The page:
Mohammed Hano and Mobarak Albadawi, refugees from a violent conflict in a distant African country who now live in Anchorage, say they woke Sunday morning to find their cars covered in messages telling them to leave the place that was supposed to be their final, safe home.
"Not Welcome," "Leave Alaska," "Move out," and "Go Now" were among the words scrawled on the Chevy Blazer and Chevy Lumina parked in their Spenard driveway. The tires on both vehicles had also been deflated.
Hano, Albadawi and three other roommates at a Dorbrandt Street apartment complex are refugees from Darfur, a region in the African nation of Sudan that has been embroiled in a brutal, ongoing conflict since 2003.
By Sunday afternoon, the graffiti had been washed off and tires were on their way to being reinflated. But the men say the sense of safety they've built in Anchorage is broken.
"I'm a refugee. I left my country because of this war, and come over here to live in peace and secure and protected," said Hano, who came to Alaska nearly five years ago and works at Providence Alaska Medical Center. He is studying to become a naturalized U.S. citizen.
Now, "I feel like I need to move immediately," he said. "Any moment from now, something could happen to me."
The men say they are also bewildered by what they see as the dismissive response of police. To them, the vandalism is a hate crime.
Hano said he called police but was told no officer would come out to investigate.
"I'm very disappointed," he said.
Mobarek Suleiman, another one of the roommates, said it would be easy to identify the culprit by watching footage from a surveillance camera pointed at the street and mounted at the Hells Angels clubhouse next door to their apartment. The Hells Angels, the men say, have been perfectly nice neighbors.
The vandalism doesn't fit the definition of a hate crime, said Anchorage Police Department spokeswoman Anita Shell. A hate crime is defined as "discrimination against a person's race, religion, sexual orientation, ethnicity or disability," she wrote in an email.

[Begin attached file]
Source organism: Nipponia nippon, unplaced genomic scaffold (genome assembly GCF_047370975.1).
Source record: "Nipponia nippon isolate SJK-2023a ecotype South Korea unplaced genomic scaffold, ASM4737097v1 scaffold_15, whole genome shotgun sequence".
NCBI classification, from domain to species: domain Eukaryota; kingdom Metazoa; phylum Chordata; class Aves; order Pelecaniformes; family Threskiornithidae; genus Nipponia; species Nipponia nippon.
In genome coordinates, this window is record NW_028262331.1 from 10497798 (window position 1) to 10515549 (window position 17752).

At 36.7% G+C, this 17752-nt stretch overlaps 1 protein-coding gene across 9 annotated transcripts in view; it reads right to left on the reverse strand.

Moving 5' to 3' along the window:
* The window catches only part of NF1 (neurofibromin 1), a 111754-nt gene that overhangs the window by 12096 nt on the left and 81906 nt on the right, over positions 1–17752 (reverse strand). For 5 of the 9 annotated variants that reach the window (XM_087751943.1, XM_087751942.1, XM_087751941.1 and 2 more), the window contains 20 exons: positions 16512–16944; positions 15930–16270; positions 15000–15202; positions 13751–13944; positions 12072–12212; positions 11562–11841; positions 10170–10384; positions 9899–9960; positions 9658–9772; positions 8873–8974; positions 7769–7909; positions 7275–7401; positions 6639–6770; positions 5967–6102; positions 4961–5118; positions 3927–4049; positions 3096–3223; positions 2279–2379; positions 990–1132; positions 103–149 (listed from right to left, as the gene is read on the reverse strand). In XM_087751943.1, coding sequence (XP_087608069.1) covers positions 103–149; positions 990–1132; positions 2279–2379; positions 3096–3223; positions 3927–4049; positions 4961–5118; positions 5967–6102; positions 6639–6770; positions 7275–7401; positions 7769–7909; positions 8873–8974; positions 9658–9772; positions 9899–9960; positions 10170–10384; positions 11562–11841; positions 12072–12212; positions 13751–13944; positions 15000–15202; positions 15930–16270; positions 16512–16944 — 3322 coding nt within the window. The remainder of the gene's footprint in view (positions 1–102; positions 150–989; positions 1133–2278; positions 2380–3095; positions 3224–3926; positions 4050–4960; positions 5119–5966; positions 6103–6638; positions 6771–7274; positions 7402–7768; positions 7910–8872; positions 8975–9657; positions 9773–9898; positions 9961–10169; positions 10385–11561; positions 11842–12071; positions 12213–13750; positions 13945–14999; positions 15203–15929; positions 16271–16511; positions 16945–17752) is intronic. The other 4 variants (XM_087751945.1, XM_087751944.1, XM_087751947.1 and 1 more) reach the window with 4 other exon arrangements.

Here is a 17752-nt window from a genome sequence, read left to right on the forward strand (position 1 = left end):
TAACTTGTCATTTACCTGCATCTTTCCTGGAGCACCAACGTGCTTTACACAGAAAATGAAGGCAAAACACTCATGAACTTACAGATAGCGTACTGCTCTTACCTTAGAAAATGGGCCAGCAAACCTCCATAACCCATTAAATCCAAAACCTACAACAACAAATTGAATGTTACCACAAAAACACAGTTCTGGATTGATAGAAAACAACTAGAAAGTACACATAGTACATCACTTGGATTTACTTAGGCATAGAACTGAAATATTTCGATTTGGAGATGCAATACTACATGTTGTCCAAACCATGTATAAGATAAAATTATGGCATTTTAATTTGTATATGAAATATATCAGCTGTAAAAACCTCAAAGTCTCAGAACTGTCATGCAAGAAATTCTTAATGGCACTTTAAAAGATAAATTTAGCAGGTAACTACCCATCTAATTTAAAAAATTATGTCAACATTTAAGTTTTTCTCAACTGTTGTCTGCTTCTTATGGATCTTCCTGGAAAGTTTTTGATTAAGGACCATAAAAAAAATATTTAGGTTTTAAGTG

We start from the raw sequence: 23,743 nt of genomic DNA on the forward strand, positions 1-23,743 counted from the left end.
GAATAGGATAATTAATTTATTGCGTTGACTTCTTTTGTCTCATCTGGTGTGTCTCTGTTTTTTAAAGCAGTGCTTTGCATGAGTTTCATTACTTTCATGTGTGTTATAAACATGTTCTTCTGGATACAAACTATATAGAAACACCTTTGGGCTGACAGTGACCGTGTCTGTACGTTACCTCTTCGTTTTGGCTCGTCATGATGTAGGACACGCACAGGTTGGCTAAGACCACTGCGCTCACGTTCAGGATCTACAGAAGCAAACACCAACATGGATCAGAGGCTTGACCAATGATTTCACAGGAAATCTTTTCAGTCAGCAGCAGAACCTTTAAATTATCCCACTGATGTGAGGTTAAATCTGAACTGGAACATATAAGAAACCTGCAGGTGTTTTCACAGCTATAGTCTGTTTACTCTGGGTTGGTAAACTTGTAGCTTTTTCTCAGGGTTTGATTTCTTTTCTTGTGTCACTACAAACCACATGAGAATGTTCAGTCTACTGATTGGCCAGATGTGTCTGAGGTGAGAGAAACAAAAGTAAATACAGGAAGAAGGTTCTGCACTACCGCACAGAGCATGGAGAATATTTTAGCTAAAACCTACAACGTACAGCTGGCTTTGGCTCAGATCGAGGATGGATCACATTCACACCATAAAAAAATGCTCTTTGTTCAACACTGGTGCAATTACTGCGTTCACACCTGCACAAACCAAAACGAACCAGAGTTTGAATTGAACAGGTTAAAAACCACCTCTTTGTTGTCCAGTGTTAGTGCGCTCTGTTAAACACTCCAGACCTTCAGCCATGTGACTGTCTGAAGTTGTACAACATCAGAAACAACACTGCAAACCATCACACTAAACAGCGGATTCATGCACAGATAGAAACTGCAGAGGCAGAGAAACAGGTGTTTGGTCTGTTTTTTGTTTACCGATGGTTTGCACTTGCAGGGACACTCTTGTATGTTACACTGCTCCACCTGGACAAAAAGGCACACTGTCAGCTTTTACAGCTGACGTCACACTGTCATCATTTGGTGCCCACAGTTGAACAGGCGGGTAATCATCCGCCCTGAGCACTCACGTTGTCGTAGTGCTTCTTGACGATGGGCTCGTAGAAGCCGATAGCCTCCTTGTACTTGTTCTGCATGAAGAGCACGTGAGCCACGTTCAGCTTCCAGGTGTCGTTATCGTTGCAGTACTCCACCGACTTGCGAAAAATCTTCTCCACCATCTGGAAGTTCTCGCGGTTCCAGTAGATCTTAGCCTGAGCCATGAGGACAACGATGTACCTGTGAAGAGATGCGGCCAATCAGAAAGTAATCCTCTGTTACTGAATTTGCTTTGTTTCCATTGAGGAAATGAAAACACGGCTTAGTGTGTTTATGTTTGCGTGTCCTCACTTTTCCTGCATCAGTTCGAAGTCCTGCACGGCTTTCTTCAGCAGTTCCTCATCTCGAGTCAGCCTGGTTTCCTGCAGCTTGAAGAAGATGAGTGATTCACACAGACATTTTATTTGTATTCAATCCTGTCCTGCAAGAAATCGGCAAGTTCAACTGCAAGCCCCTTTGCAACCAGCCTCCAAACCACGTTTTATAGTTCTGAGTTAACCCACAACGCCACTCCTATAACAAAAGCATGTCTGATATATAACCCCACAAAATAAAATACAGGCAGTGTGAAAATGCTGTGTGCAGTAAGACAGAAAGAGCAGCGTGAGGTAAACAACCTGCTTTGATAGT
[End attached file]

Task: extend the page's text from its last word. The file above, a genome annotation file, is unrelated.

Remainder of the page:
"The victim's perception may be that this crime is racially motivated, but we can't prove that the intent of the vandalism was racially motivated," she wrote. "The words themselves had nothing discriminatory about them."
Police did take a report on the incident, according to Shell.
"It was classified as vandalism and was treated like all other vandalism calls," she wrote.
That's not the way it feels to Hano.
"The message says move out," he said.
The men are part of a community of about 50 refugees from the Darfur region who live in Anchorage, said Debbie Bock, a UAA Spanish instructor and former social worker who has been close with many of Anchorage's Darfurians for years.
For single adult men such as the roommates, a resettlement placement in Alaska means efforts to reunite them with other family members have been all but exhausted.
"The reason why they are in Alaska is because they have no one," Bock said. "If they can reunite you with family, they do."
In Anchorage, the men "create a family with the guys they live with," she said. Often, they hold down two or more jobs.
Darfurian refugees are traumatized by the conflict that forced them from their home, she said.
"Somebody should have embraced them as victims," Bock said. "They were simply given a total brush-off."
The men are already planning to leave their apartment building.
After talking to the men on Dorbrandt Street Sunday morning, Bock went to church at the Anchorage Unitarian Universalist Fellowship and told the congregation what happened. People donated more than $600 to the men.
"Now they're looking at that money as a down payment on a different apartment," she said.
Alaska Dispatch Publishing